A citizens group in Llano County, Tex., has filed a lawsuit in federal court alleging that county officials violated their constitutional rights when they unilaterally removed “award-winning books” from the public libraries “because they disagree with the ideas within them.”
The small county in Texas’s Hill Country has been in an uproar over its libraries since last fall, when a group of conservative Christians and members of the local tea party chapter began emailing county officials, lambasting what they called the “filth” in the public libraries. Most of the books they complained about were related to subjects such as transgender teens, sex education and race, but the list also included some as innocuous as Maurice Sendak’s classic “In the Night Kitchen.” Officials subsequently dissolved the library board and replaced it with many of those same activists, closed the meetings to the public, cut off access to e-books and fired a librarian who pushed back against the censorship.
“Public libraries are not places of government indoctrination,” the lawsuit reads. “They are not places where the people in power can dictate what their citizens are permitted to read about and learn. When government actors target public library books because they disagree with and intend to suppress the ideas contained within them, it jeopardizes the freedoms of everyone.”
Such lawsuits are expected to proliferate after an unprecedented year of book challenges in school and public libraries by conservative groups largely objecting to LGBTQ authors and those writing about diversity and race, experts have said. The American Library Association recorded 729 challenges to library materials in 2021 — a record since the group began tracking the data in 2000.
Officials in Llano County did not immediately respond to requests for comment. But in an earlier statement on the controversy, the head of its commissioners court, County Judge Ron Cunningham, said in a statement that the county was “cognizant of the concerns of our citizens pertaining to our library system,” and he expressed disappointment that “a portion of the public and media have chosen to propagate disinformation that Llano County (and other rural communities) are operating with political or phobic motivations. This is not the case.”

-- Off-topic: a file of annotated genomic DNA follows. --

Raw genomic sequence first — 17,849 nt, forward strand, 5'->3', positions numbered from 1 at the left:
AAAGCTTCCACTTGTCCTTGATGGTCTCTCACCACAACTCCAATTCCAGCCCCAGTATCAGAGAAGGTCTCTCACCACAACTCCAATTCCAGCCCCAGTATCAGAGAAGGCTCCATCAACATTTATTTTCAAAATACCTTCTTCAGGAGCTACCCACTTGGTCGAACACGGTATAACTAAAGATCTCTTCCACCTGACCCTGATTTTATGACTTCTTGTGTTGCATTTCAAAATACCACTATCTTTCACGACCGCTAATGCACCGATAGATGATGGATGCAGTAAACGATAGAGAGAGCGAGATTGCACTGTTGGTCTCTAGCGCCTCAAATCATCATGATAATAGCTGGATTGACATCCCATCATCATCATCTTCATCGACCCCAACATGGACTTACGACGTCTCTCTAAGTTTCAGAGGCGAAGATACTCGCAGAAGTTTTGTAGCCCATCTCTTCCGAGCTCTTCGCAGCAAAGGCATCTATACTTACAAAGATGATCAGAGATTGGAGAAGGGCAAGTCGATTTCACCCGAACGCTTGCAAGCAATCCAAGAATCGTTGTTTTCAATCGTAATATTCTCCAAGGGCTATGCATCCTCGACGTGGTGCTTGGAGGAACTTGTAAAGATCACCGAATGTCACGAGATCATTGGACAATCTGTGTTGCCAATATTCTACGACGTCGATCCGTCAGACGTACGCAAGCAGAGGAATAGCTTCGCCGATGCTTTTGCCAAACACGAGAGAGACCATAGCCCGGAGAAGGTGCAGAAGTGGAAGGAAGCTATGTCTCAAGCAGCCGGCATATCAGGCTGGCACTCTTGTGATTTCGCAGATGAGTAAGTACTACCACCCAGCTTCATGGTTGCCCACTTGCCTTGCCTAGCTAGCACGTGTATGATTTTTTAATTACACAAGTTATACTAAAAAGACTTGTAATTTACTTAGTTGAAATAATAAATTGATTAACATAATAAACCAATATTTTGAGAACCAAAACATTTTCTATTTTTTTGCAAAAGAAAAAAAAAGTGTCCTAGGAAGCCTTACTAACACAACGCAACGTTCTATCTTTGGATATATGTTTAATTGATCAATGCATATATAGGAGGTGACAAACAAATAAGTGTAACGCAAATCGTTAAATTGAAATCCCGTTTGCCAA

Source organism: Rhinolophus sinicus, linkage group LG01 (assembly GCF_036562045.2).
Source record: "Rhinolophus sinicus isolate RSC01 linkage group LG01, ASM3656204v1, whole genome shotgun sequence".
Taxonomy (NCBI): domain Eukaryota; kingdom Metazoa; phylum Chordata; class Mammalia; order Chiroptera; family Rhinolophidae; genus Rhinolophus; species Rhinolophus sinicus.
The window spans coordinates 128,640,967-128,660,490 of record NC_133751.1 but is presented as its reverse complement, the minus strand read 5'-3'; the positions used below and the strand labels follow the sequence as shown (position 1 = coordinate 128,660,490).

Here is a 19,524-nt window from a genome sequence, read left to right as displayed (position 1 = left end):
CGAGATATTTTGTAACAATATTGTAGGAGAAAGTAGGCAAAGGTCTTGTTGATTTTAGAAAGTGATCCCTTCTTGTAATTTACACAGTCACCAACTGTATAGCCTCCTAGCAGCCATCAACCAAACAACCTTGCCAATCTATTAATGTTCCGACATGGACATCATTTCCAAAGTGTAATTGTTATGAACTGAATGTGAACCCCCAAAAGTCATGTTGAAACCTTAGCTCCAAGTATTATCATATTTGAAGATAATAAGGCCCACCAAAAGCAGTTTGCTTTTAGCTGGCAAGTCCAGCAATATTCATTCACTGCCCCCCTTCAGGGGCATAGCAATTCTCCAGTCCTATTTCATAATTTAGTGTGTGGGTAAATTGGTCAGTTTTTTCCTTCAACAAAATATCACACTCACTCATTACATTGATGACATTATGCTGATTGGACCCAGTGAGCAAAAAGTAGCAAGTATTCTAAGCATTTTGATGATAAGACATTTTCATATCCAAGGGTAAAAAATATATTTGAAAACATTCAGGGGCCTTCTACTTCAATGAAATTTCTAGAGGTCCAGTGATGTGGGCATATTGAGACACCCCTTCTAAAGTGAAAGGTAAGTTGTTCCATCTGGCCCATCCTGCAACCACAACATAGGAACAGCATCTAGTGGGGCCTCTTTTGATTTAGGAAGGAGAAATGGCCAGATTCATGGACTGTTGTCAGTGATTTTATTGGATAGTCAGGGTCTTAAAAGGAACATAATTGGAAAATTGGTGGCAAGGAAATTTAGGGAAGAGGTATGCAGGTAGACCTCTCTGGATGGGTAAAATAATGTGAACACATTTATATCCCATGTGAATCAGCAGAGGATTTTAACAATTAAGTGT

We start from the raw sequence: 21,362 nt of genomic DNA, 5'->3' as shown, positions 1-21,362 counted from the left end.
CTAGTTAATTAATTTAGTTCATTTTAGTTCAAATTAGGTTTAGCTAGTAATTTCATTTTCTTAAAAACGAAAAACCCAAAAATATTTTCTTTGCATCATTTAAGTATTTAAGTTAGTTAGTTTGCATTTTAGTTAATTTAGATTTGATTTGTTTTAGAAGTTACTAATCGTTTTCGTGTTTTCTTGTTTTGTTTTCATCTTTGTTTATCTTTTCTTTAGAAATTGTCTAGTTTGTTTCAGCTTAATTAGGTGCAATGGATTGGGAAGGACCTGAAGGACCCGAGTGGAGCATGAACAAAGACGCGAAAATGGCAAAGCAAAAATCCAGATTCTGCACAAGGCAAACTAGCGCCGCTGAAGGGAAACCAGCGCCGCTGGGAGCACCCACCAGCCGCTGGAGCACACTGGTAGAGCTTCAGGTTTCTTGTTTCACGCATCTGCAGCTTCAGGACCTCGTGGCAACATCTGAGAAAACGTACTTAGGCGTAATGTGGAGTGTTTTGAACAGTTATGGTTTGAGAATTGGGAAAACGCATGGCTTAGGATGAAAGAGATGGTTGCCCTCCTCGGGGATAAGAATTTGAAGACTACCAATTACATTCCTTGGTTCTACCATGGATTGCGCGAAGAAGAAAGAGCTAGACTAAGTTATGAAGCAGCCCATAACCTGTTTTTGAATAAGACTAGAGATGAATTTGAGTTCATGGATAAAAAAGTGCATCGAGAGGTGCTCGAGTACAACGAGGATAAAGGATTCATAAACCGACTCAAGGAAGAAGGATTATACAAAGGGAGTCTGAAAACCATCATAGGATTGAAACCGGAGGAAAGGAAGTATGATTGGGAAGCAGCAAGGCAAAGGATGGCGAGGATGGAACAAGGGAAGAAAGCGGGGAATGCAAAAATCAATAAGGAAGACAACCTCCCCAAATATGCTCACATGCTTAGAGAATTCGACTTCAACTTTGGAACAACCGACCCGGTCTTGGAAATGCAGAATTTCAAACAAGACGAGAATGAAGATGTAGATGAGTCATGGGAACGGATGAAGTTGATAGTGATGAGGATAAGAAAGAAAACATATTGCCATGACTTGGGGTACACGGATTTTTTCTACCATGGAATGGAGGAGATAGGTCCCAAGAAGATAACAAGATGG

The county is reviewing and updating its policies to ensure that its libraries meet Texas laws and to assure parents that “they will have knowledge, oversight, and guidance of what their children are provided access to in our libraries and through our online subscriptions,” the statement said.
One of the lead activists in the case, Leila Green Little, who serves as a board member for the Llano library system’s fundraising group, said that a lawsuit was necessary “because we had no other remaining avenue to pursue change. We attended meetings, made comments, wrote letters and pleaded with the county to stop the censorship, and they never changed course.”
Green Little used public-information requests to obtain emails between the county and conservative activists that detailed the lengths to which the two sides joined forces to gut the library board and remove books.
The debate was triggered in the fall when a conservative activist in Llano, Bonnie Wallace, emailed to the county a list of 60 titles she found offensive and suggested “all the pastors to get involved in this. Perhaps they can organize a weekly prayer vigil on this specific issue. … May God protect our children from this FILTH,” the suit alleges.
Several of the books Wallace mentioned, including such adult works as “Caste: The Origins of Our Discontents,” by Pulitzer Prize-winning journalist Isabel Wilkerson, and “They Called Themselves the K.K.K.: The Birth of an American Terrorist Group” by Susan Campbell Bartoletti, have disappeared from the library’s collection. Wallace, who was subsequently named vice chair of the new library board, declined to comment.
The lawsuit also alleged that the county improperly fired librarian Suzette Baker, who oversaw a library branch in the community of Kingsland, because she refused to remove books from the shelves, created a display of historically banned books such as “To Kill a Mockingbird” and sat in on one of the new library board meetings — which was happening in her own library.
The county has said it will not comment on personnel matters; Baker said Monday that she is continuing to pursue her own legal options regarding her dismissal.
In a recent call with Texas librarians, Deborah Caldwell-Stone, director of the ALA’s Office for Intellectual Freedom, told the librarians that when an effort is made to remove materials from library shelves because of their content or viewpoint, that could be considered a violation of a library user’s First Amendment rights.
Caldwell noted that federal case law in Texas has set a precedent for First Amendment claims. In 2000, a federal court ruled that a vote by the city council in Wichita Falls to allow citizens the right to censor books — resulting in the removal from children’s shelves of two gay-themed books, “Heather Has Two Mommies” and “Daddy’s Roommate” — was unconstitutional.
“Removing books altogether, removing books to a restricted shelf or imposing other restrictions on access may give rise to a First Amendment challenge, while disregarding established reconsideration policies supports a presumption by the court that the board’s motivations in removing the books are unconstitutional,” Caldwell said.